Many ANC voters are feeling increasingly alienated from the party and the excesses of its leadership. Picture: Courtney Africa/African News Agency (ANA)

“We are one people; these divisions, these jealousies, are the cause of all our woes today.”

These words were uttered by Pixley ka Isaka Seme in 1911, immediately after the formation of the Union of South Africa the previous year, while calling all Africans to forget their ethnic differences of the past and unite under one organisation to fight the oppression of black people.

The following year, 1912, the ANC was formed, with the primary aim of bringing all Africans under one organisation as “one people” to defend their rights and freedoms. The manifesto of the party at the time indicated that the party would direct its energy to help the most marginalised, dehumanised and exploited section of the population - the black man.

For many black South Africans who were the subjects of a cold-hearted system called apartheid, it made sense for them to find shelter in the ANC. It was the only party that intended to fight the status quo of discrimination and a culture of black subservience perpetrated by the minority white regime.

Under the banner of the ANC, black South Africans indeed became one people. There were no longer divisions across tribal lines and gone was the jealousy that had previously hindered their unity.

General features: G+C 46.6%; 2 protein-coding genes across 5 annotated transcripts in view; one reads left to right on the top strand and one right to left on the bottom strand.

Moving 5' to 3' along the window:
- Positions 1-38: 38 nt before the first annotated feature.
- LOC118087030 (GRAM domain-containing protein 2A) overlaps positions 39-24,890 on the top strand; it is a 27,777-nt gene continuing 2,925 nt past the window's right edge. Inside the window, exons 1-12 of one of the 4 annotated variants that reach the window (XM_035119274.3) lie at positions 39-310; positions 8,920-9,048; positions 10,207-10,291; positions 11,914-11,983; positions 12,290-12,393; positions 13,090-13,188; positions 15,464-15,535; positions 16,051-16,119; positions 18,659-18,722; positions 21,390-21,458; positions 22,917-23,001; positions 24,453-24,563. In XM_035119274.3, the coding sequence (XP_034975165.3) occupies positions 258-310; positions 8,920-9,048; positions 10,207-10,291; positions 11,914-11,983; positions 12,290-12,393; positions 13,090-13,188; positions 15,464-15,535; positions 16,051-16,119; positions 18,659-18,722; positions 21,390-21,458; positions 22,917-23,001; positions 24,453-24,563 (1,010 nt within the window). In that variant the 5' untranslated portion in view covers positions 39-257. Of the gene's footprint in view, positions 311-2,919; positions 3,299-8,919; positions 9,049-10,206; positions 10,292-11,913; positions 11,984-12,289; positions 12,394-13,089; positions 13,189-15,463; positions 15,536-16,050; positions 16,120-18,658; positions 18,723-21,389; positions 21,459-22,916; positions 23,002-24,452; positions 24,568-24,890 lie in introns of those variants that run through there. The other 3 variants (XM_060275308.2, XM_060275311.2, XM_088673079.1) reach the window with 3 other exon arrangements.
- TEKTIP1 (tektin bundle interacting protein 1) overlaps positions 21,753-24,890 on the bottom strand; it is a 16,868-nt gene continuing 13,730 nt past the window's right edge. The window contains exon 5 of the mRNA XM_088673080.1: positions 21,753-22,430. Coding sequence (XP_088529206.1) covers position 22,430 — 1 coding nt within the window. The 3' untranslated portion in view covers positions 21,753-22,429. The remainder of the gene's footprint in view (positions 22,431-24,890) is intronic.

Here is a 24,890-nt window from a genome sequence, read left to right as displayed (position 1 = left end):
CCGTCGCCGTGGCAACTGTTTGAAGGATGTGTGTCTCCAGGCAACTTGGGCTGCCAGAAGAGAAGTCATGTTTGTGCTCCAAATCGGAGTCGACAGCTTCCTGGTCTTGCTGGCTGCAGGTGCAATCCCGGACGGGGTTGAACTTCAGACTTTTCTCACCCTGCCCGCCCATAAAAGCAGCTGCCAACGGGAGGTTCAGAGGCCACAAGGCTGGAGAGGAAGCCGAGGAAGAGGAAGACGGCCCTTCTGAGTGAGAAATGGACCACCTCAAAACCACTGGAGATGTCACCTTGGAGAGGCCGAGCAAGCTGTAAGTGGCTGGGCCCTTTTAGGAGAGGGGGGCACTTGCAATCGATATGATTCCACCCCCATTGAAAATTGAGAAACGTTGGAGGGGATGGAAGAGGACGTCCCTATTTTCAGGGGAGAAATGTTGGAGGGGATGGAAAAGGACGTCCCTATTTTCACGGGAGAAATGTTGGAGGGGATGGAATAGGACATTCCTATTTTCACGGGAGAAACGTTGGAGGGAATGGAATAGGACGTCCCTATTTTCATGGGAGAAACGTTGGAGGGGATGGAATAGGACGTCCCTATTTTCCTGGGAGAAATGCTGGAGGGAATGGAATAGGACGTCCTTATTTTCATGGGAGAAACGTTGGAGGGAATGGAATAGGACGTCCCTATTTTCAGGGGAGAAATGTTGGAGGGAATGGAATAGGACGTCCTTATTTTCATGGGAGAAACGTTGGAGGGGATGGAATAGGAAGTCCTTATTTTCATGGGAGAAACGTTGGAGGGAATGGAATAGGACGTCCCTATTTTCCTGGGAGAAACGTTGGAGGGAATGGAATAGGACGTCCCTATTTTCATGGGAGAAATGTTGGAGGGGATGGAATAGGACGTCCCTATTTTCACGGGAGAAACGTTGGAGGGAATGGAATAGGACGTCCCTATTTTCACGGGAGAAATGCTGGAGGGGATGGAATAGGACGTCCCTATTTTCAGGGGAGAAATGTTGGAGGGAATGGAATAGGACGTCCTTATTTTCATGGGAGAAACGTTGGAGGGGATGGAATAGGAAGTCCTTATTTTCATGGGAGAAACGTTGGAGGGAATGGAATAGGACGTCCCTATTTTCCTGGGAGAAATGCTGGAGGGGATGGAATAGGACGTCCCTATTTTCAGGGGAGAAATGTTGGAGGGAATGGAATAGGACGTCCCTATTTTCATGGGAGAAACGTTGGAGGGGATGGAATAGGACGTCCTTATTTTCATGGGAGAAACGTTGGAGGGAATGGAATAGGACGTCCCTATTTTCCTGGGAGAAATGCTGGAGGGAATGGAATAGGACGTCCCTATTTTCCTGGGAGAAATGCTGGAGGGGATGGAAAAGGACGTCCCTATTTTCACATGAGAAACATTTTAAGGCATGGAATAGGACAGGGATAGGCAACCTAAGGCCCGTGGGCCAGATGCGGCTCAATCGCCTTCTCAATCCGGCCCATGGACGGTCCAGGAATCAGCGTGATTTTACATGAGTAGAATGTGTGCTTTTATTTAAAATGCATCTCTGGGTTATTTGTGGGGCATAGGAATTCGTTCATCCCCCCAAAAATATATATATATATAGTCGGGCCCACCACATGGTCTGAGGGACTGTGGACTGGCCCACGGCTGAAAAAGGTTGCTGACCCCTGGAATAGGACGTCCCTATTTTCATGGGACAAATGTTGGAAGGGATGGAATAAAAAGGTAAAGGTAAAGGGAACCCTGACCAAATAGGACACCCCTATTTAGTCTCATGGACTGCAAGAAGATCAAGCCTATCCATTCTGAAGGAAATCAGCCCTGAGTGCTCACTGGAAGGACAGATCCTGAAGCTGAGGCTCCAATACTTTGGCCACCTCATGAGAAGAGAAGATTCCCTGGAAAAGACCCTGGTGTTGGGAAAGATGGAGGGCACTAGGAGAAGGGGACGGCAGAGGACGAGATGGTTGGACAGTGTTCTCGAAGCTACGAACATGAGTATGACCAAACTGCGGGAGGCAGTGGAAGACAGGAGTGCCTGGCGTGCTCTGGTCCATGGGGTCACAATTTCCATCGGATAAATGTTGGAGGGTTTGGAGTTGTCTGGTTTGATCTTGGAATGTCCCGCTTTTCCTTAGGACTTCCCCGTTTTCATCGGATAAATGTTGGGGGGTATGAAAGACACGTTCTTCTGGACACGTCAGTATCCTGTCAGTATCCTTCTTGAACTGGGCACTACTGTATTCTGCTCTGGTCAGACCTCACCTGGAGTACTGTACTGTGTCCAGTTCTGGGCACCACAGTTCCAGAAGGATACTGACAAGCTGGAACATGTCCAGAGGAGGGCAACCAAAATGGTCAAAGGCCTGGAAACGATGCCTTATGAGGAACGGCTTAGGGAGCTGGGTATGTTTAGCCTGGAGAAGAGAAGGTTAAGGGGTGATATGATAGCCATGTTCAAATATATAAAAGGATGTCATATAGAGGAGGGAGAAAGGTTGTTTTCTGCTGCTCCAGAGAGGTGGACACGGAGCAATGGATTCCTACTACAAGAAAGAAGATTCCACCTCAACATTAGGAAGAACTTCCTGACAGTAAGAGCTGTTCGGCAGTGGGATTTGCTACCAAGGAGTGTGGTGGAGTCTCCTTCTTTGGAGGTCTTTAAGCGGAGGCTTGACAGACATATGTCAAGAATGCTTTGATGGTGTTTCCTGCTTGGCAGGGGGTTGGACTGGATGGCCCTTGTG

The formation of the ANC made a black man a force to be reckoned with in the country’s political arena. There was now a common goal among them to defeat the enemy of white domination and racism.

The ANC became a party that represented a black man’s struggle regardless of class, level of education and geographical location. It became the home for all black South Africans who were tired of being treated like sub-humans in their forefathers’ land by a foreign minority.

Now, let us fast forward to the present day. Is the ANC still representing a black man’s struggle? Is the ANC still home to the downtrodden and marginalised sections of our society? To be honest, I don’t think so. The party is now experiencing all kinds of woes because we are no longer “one people” and there are new “divisions” and “jealousies”.

The ANC is no longer synonymous with a black man’s struggle, therefore it is failing to appeal to the people who are still struggling today - years after it was formed and democracy was attained. Without undermining the intellectual capacity of the masses who vote for the ANC to stay in power, most of them do not care much about the finer detail of every policy the ANC proposes.

The masses vote for the ANC because they find resonance in the party, as it prides itself on being a home for every South African, especially the black man who was oppressed for centuries.

It is the party that promises freedom to those in chains. Such a party is therefore expected to walk and talk the language of those who are oppressed and in chains, not the language of the elite.

It is unfortunate that the once glorious movement today finds itself speaking a language completely foreign to that spoken by the poor majority of this country. We are no longer one people because we have allowed class “division” between the leadership and the masses.

The masses are slowly becoming “jealous” of the lifestyle of the leadership. Holidays in Dubai, expensive weddings in exclusive vineyards and luxury cars are being flashed in the face of the poor on a daily basis.